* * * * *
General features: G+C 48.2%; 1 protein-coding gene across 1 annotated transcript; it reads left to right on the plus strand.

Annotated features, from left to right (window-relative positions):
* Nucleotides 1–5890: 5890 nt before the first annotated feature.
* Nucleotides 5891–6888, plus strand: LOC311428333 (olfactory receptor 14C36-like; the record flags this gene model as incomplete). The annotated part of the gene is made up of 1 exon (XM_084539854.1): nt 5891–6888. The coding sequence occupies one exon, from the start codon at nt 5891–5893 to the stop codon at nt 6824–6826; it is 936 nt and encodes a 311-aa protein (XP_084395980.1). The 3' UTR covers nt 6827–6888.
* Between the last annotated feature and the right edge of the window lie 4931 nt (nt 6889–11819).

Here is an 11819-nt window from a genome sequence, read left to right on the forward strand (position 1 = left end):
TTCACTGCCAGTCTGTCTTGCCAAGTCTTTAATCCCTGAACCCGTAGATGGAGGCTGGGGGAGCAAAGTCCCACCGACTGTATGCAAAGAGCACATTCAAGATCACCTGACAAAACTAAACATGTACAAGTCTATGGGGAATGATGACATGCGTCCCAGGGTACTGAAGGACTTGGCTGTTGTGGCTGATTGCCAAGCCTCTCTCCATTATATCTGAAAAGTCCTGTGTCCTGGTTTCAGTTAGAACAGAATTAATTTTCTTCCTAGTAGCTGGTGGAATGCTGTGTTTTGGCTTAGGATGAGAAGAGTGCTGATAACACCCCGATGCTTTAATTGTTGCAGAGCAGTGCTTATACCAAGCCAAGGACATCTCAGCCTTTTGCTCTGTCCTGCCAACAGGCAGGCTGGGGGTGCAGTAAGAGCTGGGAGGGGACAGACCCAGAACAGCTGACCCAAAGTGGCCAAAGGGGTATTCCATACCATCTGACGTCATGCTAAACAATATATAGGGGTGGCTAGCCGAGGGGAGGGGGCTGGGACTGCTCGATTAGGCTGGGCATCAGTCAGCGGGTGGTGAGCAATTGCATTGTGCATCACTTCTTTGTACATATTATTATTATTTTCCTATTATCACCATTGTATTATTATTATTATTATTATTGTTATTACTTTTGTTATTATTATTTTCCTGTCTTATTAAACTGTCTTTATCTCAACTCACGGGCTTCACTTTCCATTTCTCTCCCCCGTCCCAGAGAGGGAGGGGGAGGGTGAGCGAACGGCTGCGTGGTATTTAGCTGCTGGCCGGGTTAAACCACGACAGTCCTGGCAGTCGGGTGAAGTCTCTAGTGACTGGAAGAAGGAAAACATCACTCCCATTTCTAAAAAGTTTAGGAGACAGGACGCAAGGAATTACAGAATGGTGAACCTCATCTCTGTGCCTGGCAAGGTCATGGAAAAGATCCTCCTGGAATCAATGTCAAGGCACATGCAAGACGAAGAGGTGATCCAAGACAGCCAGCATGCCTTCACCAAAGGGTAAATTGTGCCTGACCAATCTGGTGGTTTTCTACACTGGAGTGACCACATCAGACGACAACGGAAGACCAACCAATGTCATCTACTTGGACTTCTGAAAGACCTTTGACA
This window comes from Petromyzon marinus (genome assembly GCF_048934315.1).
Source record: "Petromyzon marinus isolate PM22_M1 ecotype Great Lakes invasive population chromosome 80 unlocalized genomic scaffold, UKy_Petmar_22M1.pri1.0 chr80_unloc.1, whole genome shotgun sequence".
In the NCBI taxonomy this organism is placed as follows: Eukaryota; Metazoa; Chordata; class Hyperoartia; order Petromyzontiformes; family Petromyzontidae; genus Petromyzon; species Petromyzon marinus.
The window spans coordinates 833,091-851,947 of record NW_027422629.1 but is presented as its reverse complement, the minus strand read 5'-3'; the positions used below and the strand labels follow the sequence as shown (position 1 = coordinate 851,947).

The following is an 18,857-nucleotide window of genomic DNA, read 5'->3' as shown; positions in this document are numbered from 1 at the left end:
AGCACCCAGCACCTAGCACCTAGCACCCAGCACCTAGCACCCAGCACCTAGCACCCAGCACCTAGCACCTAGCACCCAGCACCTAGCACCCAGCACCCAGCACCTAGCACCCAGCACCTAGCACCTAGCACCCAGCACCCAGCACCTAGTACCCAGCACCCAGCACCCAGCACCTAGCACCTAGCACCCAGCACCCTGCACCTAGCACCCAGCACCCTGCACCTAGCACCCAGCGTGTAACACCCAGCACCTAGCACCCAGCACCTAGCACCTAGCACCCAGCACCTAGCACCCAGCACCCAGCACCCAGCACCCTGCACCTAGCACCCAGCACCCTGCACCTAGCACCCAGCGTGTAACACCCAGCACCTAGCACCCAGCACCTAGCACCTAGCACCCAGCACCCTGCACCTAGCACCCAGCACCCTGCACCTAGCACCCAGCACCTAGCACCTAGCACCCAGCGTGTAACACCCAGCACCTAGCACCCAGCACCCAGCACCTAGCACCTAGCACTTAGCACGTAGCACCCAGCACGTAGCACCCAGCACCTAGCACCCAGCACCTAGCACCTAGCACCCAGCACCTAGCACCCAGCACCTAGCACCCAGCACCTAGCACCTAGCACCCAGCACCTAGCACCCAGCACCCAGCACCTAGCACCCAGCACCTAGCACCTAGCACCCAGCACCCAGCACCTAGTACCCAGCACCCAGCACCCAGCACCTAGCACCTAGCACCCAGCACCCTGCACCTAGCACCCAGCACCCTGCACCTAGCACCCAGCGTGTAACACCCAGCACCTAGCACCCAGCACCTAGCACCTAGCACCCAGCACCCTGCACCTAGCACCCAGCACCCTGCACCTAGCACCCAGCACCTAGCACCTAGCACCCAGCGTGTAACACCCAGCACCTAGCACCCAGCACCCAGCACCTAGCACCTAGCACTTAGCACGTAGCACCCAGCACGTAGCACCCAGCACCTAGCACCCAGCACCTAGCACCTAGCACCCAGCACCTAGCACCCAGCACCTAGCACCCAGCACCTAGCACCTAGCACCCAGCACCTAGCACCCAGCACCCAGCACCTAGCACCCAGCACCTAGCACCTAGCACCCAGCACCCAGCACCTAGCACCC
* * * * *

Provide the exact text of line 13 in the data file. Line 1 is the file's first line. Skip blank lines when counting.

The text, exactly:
AGCACCCAGCACCTAGCACCTAGCACCCAGCACCTAGCACCCAGCACCTAGCACCCAGCACCTAGCACCTAGCACCCAGCACCTAGCACCCAGCACCCAGCACCTAGCACCCAGCACCTAGCACCTAGCACCCAGCACCCAGCACCTAGTACCCAGCACCCAGCACCCAGCACCTAGCACCTAGCACCCAGCACCCTGCACCTAGCACCCAGCACCCTGCACCTAGCACCCAGCGTGTAACACCCAGCACCTAGCACCCAGCACCTAGCACCTAGCACCCAGCACCTAGCACCCAGCACCCAGCACCCAGCACCCTGCACCTAGCACCCAGCACCCTGCACCTAGCACCCAGCGTGTAACACCCAGCACCTAGCACCCAGCACCTAGCACCTAGCACCCAGCACCCTGCACCTAGCACCCAGCACCCTGCACCTAGCACCCAGCACCTAGCACCTAGCACCCAGCGTGTAACACCCAGCACCTAGCACCCAGCACCCAGCACCTAGCACCTAGCACTTAGCACGTAGCACCCAGCACGTAGCACCCAGCACCTAGCACCCAGCACCTAGCACCTAGCACCCAGCACCTAGCACCCAGCACCTAGCACCCAGCACCTAGCACCTAGCACCCAGCACCTAGCACCCAGCACCCAGCACCTAGCACCCAGCACCTAGCACCTAGCACCCAGCACCCAGCACCTAGTACCCAGCACCCAGCACCCAGCACCTAGCACCTAGCACCCAGCACCCTGCACCTAGCACCCAGCACCCTGCACCTAGCACCCAGCGTGTAACACCCAGCACCTAGCACCCAGCACCTAGCACCTAGCACCCAGCACCCTGCACCTAGCACCCAGCACCCTGCACCTAGCACCCAGCACCTAGCACCTAGCACCCAGCGTGTAACACCCAGCACCTAGCACCCAGCACCCAGCACCTAGCACCTAGCACTTAGCACGTAGCACCCAGCACGTAGCACCCAGCACCTAGCACCCAGCACCTAGCACCTAGCACCCAGCACCTAGCACCCAGCACCTAGCACCCAGCACCTAGCACCTAGCACCCAGCACCTAGCACCCAGCACCCAGCACCTAGCACCCAGCACCTAGCACCTAGCACCCAGCACCCAGCACCTAGCACCC